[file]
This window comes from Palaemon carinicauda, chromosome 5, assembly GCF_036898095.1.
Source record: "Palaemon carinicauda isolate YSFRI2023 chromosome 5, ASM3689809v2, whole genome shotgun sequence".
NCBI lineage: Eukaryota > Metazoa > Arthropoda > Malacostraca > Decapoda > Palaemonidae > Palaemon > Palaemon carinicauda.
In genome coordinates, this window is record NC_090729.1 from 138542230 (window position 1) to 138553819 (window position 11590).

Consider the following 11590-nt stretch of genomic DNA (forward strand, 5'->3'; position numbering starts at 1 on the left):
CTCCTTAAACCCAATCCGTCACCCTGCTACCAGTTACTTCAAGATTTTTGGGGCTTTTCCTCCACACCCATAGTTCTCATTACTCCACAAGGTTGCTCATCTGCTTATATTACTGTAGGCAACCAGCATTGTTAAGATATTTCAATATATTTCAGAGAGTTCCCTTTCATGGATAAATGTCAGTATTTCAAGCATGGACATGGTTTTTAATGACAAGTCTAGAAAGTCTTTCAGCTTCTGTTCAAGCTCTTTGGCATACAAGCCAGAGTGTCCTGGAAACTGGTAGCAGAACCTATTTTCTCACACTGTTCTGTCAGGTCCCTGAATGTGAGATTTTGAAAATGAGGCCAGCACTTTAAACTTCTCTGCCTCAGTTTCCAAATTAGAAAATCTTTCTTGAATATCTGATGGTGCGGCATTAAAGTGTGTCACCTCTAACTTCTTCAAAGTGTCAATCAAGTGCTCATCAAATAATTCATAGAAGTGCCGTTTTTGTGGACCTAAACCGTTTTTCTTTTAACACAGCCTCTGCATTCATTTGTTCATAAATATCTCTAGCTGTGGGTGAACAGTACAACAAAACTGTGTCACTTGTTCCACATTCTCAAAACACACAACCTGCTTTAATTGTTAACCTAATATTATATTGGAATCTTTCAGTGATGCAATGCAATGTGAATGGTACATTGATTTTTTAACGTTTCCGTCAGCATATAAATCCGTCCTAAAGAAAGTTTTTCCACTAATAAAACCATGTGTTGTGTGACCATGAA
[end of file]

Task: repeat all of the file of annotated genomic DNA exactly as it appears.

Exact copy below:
This window comes from Palaemon carinicauda, chromosome 5, assembly GCF_036898095.1.
Source record: "Palaemon carinicauda isolate YSFRI2023 chromosome 5, ASM3689809v2, whole genome shotgun sequence".
NCBI lineage: Eukaryota > Metazoa > Arthropoda > Malacostraca > Decapoda > Palaemonidae > Palaemon > Palaemon carinicauda.
In genome coordinates, this window is record NC_090729.1 from 138542230 (window position 1) to 138553819 (window position 11590).

Consider the following 11590-nt stretch of genomic DNA (forward strand, 5'->3'; position numbering starts at 1 on the left):
CTCCTTAAACCCAATCCGTCACCCTGCTACCAGTTACTTCAAGATTTTTGGGGCTTTTCCTCCACACCCATAGTTCTCATTACTCCACAAGGTTGCTCATCTGCTTATATTACTGTAGGCAACCAGCATTGTTAAGATATTTCAATATATTTCAGAGAGTTCCCTTTCATGGATAAATGTCAGTATTTCAAGCATGGACATGGTTTTTAATGACAAGTCTAGAAAGTCTTTCAGCTTCTGTTCAAGCTCTTTGGCATACAAGCCAGAGTGTCCTGGAAACTGGTAGCAGAACCTATTTTCTCACACTGTTCTGTCAGGTCCCTGAATGTGAGATTTTGAAAATGAGGCCAGCACTTTAAACTTCTCTGCCTCAGTTTCCAAATTAGAAAATCTTTCTTGAATATCTGATGGTGCGGCATTAAAGTGTGTCACCTCTAACTTCTTCAAAGTGTCAATCAAGTGCTCATCAAATAATTCATAGAAGTGCCGTTTTTGTGGACCTAAACCGTTTTTCTTTTAACACAGCCTCTGCATTCATTTGTTCATAAATATCTCTAGCTGTGGGTGAACAGTACAACAAAACTGTGTCACTTGTTCCACATTCTCAAAACACACAACCTGCTTTAATTGTTAACCTAATATTATATTGGAATCTTTCAGTGATGCAATGCAATGTGAATGGTACATTGATTTTTTAACGTTTCCGTCAGCATATAAATCCGTCCTAAAGAAAGTTTTTCCACTAATAAAACCATGTGTTGTGTGACCATGAA